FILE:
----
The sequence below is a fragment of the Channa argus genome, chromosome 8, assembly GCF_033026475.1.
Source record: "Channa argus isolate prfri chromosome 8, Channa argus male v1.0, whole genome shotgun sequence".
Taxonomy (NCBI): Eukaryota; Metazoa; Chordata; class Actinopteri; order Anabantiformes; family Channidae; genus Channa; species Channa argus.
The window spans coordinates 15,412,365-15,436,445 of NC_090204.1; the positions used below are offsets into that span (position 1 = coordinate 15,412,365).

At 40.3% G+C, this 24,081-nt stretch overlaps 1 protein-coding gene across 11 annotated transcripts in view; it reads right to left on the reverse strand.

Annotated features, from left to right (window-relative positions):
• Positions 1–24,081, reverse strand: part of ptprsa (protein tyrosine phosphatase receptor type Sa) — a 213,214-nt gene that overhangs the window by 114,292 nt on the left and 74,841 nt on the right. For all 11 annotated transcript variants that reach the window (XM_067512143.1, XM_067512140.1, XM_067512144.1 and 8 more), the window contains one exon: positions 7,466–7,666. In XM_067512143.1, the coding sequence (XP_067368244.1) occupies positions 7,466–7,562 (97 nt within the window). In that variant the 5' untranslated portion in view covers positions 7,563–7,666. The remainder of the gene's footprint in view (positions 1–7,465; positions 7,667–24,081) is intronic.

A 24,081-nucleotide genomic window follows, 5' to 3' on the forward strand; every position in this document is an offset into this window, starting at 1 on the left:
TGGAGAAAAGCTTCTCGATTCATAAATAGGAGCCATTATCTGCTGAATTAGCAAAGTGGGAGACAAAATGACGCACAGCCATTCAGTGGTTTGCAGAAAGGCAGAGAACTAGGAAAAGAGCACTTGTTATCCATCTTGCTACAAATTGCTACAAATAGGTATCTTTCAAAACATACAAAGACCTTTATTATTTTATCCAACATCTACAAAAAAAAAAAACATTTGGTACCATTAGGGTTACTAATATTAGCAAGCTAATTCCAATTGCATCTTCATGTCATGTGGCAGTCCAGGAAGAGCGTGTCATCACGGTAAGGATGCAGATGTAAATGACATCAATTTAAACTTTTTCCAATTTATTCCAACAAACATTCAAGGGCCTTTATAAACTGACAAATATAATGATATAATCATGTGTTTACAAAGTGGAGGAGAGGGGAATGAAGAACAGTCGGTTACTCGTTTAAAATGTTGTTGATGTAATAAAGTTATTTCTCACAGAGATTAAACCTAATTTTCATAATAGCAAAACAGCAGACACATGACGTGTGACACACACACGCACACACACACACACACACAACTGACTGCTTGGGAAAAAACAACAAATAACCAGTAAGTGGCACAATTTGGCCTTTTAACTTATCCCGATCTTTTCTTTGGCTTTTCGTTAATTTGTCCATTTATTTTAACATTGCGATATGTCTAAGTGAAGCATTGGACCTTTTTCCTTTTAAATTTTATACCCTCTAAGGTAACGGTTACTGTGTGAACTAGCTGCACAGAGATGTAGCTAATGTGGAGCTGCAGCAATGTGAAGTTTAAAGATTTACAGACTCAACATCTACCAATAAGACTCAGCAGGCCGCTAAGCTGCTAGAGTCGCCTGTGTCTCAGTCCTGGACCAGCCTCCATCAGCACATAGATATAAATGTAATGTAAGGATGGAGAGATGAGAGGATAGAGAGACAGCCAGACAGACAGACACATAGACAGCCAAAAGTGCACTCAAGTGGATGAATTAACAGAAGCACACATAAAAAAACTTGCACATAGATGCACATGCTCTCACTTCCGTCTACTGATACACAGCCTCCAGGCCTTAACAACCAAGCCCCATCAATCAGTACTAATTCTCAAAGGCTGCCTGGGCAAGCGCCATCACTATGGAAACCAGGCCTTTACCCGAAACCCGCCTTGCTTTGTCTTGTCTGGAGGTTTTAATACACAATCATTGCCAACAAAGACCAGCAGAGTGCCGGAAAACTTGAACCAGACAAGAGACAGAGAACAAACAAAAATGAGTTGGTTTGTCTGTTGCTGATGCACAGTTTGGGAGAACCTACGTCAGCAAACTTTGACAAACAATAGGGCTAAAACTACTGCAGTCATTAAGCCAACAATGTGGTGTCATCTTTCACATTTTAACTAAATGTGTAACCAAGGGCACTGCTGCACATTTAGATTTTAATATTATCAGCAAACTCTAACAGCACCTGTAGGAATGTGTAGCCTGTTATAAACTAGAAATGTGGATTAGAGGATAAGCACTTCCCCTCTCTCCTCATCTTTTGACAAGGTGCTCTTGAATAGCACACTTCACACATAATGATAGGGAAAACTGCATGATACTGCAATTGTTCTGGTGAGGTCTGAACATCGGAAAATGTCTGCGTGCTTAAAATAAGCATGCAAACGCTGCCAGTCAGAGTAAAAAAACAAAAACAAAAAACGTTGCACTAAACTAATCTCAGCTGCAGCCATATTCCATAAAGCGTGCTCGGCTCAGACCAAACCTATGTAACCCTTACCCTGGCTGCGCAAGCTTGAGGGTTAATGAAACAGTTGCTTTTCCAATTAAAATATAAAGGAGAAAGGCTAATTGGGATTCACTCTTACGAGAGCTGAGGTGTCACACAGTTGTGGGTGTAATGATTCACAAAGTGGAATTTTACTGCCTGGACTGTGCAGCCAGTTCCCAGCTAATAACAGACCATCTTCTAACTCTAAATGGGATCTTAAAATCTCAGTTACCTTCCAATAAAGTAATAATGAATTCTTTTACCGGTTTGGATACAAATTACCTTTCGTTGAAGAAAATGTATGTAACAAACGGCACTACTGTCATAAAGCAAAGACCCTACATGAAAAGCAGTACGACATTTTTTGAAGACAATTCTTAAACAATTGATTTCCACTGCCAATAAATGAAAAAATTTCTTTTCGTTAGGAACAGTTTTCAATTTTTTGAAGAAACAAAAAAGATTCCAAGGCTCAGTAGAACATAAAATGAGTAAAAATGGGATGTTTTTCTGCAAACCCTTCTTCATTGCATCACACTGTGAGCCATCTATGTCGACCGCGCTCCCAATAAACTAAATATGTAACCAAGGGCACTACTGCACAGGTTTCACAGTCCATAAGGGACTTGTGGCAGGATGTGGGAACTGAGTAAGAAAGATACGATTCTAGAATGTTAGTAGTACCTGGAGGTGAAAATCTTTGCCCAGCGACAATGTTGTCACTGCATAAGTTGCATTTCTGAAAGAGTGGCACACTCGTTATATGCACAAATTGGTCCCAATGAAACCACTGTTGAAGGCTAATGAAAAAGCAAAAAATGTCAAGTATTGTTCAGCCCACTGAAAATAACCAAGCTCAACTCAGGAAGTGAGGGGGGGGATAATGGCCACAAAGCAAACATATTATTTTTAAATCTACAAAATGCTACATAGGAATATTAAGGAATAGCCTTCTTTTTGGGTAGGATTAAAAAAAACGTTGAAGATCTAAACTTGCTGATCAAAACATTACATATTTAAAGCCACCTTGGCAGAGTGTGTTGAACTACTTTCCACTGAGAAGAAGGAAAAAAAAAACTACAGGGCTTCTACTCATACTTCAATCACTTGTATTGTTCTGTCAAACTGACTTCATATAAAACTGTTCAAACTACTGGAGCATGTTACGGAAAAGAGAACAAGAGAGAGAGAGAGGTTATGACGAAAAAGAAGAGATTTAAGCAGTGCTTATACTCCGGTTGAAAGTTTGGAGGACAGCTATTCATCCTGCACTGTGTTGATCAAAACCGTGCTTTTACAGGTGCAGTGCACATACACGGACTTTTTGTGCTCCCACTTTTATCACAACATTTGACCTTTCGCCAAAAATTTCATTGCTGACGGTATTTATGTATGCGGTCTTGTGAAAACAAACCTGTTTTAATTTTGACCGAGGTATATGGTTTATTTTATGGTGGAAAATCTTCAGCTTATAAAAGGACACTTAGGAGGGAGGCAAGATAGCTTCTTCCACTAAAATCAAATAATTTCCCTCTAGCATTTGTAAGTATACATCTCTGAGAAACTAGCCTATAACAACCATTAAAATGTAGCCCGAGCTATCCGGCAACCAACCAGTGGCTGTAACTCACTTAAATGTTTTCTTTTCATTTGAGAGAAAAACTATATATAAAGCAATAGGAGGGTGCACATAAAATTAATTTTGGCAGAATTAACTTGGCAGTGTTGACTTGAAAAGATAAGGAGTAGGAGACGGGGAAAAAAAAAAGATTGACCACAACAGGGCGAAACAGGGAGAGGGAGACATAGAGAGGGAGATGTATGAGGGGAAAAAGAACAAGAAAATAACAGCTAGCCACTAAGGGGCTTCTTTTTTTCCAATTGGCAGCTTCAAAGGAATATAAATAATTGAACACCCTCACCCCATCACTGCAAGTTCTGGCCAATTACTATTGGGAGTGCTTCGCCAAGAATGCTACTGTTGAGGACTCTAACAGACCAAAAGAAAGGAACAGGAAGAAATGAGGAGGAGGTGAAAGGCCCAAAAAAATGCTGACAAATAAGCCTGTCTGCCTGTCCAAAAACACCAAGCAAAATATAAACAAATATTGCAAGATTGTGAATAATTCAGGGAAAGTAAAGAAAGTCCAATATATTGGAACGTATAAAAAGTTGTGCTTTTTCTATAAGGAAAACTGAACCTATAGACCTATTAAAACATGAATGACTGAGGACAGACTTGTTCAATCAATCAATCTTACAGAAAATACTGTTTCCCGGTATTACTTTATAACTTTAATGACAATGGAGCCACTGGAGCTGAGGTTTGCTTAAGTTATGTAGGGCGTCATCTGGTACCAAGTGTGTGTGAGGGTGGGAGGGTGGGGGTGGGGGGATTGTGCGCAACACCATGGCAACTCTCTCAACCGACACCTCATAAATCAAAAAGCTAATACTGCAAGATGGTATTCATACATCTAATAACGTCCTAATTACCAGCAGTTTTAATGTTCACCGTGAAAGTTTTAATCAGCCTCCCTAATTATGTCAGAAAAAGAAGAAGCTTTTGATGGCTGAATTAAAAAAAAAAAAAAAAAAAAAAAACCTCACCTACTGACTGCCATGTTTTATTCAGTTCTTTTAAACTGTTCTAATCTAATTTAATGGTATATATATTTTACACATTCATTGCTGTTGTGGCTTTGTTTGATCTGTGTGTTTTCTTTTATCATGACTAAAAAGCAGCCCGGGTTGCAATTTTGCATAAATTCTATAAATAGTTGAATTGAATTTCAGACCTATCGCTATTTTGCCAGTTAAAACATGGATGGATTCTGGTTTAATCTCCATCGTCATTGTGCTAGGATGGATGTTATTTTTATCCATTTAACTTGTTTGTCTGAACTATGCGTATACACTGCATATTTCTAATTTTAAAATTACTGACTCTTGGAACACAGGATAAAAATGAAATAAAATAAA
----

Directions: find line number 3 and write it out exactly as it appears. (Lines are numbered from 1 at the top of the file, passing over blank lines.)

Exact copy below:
Taxonomy (NCBI): Eukaryota; Metazoa; Chordata; class Actinopteri; order Anabantiformes; family Channidae; genus Channa; species Channa argus.